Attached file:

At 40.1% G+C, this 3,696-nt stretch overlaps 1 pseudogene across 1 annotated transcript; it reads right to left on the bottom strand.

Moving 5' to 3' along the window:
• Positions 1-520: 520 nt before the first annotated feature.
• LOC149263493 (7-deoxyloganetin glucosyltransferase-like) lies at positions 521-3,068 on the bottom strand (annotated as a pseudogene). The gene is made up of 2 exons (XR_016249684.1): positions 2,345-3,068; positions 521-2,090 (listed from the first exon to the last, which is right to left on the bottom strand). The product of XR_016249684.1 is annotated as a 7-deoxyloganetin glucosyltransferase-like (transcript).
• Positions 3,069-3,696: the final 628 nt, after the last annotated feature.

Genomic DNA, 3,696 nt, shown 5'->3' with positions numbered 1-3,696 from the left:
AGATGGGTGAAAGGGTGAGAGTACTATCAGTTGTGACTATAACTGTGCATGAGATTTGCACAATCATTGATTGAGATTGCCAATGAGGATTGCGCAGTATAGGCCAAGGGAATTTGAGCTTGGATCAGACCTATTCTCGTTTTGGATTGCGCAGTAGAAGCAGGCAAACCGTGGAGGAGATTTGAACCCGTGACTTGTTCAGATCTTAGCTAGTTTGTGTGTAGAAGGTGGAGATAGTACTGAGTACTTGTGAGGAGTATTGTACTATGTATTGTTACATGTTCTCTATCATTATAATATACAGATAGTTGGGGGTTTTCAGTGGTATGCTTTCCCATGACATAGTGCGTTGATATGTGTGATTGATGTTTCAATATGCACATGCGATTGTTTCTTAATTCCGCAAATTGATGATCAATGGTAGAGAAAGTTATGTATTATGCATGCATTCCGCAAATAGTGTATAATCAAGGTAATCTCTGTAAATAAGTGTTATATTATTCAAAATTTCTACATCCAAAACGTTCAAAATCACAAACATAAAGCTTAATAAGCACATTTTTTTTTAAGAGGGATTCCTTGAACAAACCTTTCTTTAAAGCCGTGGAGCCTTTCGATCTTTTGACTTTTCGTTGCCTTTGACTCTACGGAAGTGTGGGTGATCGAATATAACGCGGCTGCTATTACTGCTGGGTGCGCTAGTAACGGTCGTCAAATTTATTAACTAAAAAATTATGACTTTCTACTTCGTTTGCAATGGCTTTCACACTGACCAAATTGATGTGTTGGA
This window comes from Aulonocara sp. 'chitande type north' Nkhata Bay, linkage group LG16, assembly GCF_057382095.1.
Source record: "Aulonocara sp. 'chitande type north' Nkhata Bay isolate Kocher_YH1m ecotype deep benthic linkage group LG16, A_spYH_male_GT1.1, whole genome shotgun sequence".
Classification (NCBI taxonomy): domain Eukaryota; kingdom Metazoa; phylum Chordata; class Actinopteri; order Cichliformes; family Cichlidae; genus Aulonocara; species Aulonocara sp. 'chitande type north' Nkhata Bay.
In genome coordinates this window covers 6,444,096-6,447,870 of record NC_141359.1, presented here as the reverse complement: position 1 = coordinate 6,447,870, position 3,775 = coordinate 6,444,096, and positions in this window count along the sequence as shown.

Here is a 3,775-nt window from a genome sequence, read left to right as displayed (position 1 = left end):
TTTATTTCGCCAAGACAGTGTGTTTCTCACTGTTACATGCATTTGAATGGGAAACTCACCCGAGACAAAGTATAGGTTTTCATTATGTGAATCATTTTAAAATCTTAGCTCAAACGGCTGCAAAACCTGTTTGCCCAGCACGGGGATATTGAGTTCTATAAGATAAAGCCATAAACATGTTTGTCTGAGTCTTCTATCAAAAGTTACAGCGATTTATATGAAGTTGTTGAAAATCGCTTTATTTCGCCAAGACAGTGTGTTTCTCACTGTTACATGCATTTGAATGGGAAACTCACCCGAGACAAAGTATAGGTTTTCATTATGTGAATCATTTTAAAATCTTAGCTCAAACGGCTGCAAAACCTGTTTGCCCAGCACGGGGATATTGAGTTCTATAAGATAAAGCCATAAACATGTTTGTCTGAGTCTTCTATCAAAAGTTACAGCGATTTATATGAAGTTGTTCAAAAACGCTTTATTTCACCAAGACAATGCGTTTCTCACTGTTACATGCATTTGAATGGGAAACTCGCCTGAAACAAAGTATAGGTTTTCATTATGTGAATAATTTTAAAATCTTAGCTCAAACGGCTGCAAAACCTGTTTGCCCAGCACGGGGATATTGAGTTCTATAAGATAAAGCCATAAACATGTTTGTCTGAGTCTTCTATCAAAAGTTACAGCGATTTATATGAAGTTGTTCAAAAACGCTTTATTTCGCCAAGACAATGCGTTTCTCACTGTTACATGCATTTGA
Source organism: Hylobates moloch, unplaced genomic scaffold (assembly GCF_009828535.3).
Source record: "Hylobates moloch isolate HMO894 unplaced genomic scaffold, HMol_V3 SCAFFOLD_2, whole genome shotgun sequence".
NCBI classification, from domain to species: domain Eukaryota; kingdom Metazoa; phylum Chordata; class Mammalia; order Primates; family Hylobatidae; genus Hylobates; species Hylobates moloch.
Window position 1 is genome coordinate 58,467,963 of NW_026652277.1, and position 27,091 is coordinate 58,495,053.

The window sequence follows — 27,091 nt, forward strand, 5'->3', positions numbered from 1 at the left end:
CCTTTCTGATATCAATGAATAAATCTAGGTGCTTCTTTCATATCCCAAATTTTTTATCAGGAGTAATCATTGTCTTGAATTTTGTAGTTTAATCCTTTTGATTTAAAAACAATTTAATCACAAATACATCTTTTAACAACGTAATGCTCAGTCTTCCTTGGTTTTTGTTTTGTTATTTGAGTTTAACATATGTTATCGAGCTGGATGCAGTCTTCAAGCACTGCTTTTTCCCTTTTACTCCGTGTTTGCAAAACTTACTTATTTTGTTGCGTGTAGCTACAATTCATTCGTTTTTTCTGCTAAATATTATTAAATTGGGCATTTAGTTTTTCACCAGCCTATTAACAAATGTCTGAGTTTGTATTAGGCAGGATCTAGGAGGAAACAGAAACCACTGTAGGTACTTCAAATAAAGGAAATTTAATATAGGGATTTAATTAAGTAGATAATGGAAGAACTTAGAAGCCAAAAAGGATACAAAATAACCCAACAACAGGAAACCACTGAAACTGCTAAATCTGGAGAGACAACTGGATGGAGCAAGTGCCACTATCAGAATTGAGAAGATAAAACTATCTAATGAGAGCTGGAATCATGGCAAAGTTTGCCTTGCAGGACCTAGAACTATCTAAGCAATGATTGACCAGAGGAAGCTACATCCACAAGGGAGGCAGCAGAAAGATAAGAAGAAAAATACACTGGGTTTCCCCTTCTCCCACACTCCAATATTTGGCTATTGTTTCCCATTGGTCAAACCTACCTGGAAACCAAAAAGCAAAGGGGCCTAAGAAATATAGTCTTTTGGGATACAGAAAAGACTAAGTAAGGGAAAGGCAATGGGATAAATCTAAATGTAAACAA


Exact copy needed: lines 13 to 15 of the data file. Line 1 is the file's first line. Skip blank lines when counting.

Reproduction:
TTTATTTCGCCAAGACAGTGTGTTTCTCACTGTTACATGCATTTGAATGGGAAACTCACCCGAGACAAAGTATAGGTTTTCATTATGTGAATCATTTTAAAATCTTAGCTCAAACGGCTGCAAAACCTGTTTGCCCAGCACGGGGATATTGAGTTCTATAAGATAAAGCCATAAACATGTTTGTCTGAGTCTTCTATCAAAAGTTACAGCGATTTATATGAAGTTGTTGAAAATCGCTTTATTTCGCCAAGACAGTGTGTTTCTCACTGTTACATGCATTTGAATGGGAAACTCACCCGAGACAAAGTATAGGTTTTCATTATGTGAATCATTTTAAAATCTTAGCTCAAACGGCTGCAAAACCTGTTTGCCCAGCACGGGGATATTGAGTTCTATAAGATAAAGCCATAAACATGTTTGTCTGAGTCTTCTATCAAAAGTTACAGCGATTTATATGAAGTTGTTCAAAAACGCTTTATTTCACCAAGACAATGCGTTTCTCACTGTTACATGCATTTGAATGGGAAACTCGCCTGAAACAAAGTATAGGTTTTCATTATGTGAATAATTTTAAAATCTTAGCTCAAACGGCTGCAAAACCTGTTTGCCCAGCACGGGGATATTGAGTTCTATAAGATAAAGCCATAAACATGTTTGTCTGAGTCTTCTATCAAAAGTTACAGCGATTTATATGAAGTTGTTCAAAAACGCTTTATTTCGCCAAGACAATGCGTTTCTCACTGTTACATGCATTTGA
Source organism: Hylobates moloch, unplaced genomic scaffold (assembly GCF_009828535.3).
Source record: "Hylobates moloch isolate HMO894 unplaced genomic scaffold, HMol_V3 SCAFFOLD_2, whole genome shotgun sequence".